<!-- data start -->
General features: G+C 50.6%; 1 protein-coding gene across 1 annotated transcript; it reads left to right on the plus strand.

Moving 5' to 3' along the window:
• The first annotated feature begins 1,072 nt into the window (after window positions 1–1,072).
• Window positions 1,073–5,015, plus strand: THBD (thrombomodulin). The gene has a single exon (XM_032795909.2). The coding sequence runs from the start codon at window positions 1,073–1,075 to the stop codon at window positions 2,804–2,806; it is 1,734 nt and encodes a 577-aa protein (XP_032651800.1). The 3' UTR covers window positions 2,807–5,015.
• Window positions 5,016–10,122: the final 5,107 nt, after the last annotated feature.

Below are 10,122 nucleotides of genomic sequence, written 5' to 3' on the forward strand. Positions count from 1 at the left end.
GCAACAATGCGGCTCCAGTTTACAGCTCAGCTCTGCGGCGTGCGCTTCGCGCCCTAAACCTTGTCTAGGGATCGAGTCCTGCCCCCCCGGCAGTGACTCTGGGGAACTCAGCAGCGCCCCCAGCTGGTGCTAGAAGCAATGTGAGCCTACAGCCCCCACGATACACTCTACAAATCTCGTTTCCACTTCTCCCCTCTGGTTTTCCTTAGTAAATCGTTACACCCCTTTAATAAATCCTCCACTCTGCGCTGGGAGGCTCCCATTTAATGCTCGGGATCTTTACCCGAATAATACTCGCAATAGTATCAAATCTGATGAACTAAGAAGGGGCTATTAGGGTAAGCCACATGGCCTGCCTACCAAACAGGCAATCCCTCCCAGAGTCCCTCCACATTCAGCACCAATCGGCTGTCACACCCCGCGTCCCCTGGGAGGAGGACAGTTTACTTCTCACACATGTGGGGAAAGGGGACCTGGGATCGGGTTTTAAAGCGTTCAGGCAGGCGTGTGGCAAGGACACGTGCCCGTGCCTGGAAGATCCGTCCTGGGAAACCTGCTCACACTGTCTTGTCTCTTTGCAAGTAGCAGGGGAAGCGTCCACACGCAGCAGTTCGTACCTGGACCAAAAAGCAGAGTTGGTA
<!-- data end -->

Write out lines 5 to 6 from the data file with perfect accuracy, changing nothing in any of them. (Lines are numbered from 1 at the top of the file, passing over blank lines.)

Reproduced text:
• Window positions 5,016–10,122: the final 5,107 nt, after the last annotated feature.

Below are 10,122 nucleotides of genomic sequence, written 5' to 3' on the forward strand. Positions count from 1 at the left end.